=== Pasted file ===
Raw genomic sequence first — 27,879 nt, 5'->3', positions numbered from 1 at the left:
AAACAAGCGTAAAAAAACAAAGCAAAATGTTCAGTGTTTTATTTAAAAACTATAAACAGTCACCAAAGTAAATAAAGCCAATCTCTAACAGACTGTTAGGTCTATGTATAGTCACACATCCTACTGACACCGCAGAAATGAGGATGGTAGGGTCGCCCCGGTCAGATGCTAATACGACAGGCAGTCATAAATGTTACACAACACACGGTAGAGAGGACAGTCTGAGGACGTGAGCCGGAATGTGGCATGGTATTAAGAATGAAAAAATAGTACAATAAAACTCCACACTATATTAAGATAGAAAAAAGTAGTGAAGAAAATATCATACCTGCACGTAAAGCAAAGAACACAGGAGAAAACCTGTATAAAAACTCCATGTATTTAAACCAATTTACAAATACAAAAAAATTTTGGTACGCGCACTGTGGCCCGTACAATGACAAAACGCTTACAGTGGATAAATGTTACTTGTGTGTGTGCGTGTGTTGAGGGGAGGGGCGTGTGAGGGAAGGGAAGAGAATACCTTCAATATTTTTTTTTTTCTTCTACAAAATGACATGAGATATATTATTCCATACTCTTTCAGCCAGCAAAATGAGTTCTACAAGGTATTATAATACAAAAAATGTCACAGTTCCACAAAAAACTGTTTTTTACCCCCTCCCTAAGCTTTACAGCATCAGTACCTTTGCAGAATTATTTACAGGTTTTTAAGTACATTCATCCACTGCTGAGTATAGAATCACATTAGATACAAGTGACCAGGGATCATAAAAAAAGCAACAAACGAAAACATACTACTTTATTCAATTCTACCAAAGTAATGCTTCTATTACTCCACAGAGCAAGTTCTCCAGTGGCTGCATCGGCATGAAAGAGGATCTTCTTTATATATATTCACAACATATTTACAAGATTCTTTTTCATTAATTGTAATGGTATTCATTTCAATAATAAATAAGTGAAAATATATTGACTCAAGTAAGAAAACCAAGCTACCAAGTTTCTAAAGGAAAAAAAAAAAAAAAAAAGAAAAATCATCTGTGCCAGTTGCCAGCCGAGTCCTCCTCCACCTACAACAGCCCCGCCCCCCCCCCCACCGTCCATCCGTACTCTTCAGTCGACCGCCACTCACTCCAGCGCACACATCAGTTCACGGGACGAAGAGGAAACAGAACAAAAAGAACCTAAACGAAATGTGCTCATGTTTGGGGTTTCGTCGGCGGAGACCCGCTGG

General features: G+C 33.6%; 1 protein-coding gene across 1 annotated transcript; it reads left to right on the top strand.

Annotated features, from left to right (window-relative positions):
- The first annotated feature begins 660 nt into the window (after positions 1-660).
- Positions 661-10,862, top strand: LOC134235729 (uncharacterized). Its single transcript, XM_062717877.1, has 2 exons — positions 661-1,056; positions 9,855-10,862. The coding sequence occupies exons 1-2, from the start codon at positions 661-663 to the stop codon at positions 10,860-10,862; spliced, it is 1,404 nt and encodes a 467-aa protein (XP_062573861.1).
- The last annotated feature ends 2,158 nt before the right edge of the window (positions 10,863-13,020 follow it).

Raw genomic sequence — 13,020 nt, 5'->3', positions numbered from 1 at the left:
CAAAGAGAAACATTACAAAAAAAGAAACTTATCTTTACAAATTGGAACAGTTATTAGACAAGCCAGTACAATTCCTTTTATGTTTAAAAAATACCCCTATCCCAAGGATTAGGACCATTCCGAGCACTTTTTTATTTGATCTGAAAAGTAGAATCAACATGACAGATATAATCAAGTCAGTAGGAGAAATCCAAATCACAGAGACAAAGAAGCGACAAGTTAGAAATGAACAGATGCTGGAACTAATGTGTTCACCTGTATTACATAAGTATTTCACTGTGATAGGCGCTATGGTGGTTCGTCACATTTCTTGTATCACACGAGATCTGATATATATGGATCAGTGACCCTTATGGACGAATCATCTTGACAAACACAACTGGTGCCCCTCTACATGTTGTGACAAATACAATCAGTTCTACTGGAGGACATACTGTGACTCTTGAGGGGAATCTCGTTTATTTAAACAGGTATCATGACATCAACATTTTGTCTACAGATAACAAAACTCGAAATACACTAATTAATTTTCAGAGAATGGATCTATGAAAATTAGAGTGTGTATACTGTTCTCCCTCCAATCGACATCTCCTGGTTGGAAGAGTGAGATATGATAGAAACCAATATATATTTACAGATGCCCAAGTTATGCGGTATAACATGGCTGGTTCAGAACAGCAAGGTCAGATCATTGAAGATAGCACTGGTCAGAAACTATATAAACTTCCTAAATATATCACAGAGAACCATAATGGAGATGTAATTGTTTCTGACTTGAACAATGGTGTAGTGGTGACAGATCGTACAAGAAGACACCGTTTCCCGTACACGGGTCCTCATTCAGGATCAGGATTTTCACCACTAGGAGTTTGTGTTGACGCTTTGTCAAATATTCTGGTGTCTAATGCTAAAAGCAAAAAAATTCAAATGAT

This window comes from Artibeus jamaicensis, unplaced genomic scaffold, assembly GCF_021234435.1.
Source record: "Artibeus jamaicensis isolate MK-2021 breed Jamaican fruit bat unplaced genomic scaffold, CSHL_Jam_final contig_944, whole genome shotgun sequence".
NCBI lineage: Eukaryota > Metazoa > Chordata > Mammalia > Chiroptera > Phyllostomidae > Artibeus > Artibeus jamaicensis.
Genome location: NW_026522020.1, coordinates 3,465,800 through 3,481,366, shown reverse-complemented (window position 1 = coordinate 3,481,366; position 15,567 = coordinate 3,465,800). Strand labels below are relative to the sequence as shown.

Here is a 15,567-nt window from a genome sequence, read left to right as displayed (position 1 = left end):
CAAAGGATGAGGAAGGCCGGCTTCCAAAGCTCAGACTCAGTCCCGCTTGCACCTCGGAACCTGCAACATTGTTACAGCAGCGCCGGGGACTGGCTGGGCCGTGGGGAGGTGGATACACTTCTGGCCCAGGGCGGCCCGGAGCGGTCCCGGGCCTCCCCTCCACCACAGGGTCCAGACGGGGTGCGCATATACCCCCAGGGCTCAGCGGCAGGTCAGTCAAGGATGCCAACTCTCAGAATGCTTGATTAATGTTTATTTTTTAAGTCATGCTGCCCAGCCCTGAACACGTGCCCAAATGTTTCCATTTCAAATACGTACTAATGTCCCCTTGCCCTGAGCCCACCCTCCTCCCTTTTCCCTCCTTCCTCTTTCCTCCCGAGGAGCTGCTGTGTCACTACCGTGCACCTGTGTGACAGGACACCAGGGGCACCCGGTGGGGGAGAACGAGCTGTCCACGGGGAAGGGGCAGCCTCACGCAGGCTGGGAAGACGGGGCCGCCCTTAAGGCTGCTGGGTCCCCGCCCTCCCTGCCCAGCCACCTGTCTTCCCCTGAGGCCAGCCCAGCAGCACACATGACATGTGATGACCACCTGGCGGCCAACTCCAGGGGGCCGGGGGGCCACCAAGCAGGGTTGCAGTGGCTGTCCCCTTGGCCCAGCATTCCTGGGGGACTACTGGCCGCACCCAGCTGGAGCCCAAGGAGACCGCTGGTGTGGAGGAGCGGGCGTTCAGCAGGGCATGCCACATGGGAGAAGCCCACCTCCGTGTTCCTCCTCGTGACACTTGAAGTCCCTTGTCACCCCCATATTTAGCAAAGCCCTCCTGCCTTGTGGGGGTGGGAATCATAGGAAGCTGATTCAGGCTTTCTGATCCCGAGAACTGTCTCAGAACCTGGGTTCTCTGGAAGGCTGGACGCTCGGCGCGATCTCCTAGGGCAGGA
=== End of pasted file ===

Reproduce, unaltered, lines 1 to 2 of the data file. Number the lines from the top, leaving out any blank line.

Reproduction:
Raw genomic sequence first — 27,879 nt, 5'->3', positions numbered from 1 at the left:
AAACAAGCGTAAAAAAACAAAGCAAAATGTTCAGTGTTTTATTTAAAAACTATAAACAGTCACCAAAGTAAATAAAGCCAATCTCTAACAGACTGTTAGGTCTATGTATAGTCACACATCCTACTGACACCGCAGAAATGAGGATGGTAGGGTCGCCCCGGTCAGATGCTAATACGACAGGCAGTCATAAATGTTACACAACACACGGTAGAGAGGACAGTCTGAGGACGTGAGCCGGAATGTGGCATGGTATTAAGAATGAAAAAATAGTACAATAAAACTCCACACTATATTAAGATAGAAAAAAGTAGTGAAGAAAATATCATACCTGCACGTAAAGCAAAGAACACAGGAGAAAACCTGTATAAAAACTCCATGTATTTAAACCAATTTACAAATACAAAAAAATTTTGGTACGCGCACTGTGGCCCGTACAATGACAAAACGCTTACAGTGGATAAATGTTACTTGTGTGTGTGCGTGTGTTGAGGGGAGGGGCGTGTGAGGGAAGGGAAGAGAATACCTTCAATATTTTTTTTTTTCTTCTACAAAATGACATGAGATATATTATTCCATACTCTTTCAGCCAGCAAAATGAGTTCTACAAGGTATTATAATACAAAAAATGTCACAGTTCCACAAAAAACTGTTTTTTACCCCCTCCCTAAGCTTTACAGCATCAGTACCTTTGCAGAATTATTTACAGGTTTTTAAGTACATTCATCCACTGCTGAGTATAGAATCACATTAGATACAAGTGACCAGGGATCATAAAAAAAGCAACAAACGAAAACATACTACTTTATTCAATTCTACCAAAGTAATGCTTCTATTACTCCACAGAGCAAGTTCTCCAGTGGCTGCATCGGCATGAAAGAGGATCTTCTTTATATATATTCACAACATATTTACAAGATTCTTTTTCATTAATTGTAATGGTATTCATTTCAATAATAAATAAGTGAAAATATATTGACTCAAGTAAGAAAACCAAGCTACCAAGTTTCTAAAGGAAAAAAAAAAAAAAAAAAGAAAAATCATCTGTGCCAGTTGCCAGCCGAGTCCTCCTCCACCTACAACAGCCCCGCCCCCCCCCCCACCGTCCATCCGTACTCTTCAGTCGACCGCCACTCACTCCAGCGCACACATCAGTTCACGGGACGAAGAGGAAACAGAACAAAAAGAACCTAAACGAAATGTGCTCATGTTTGGGGTTTCGTCGGCGGAGACCCGCTGG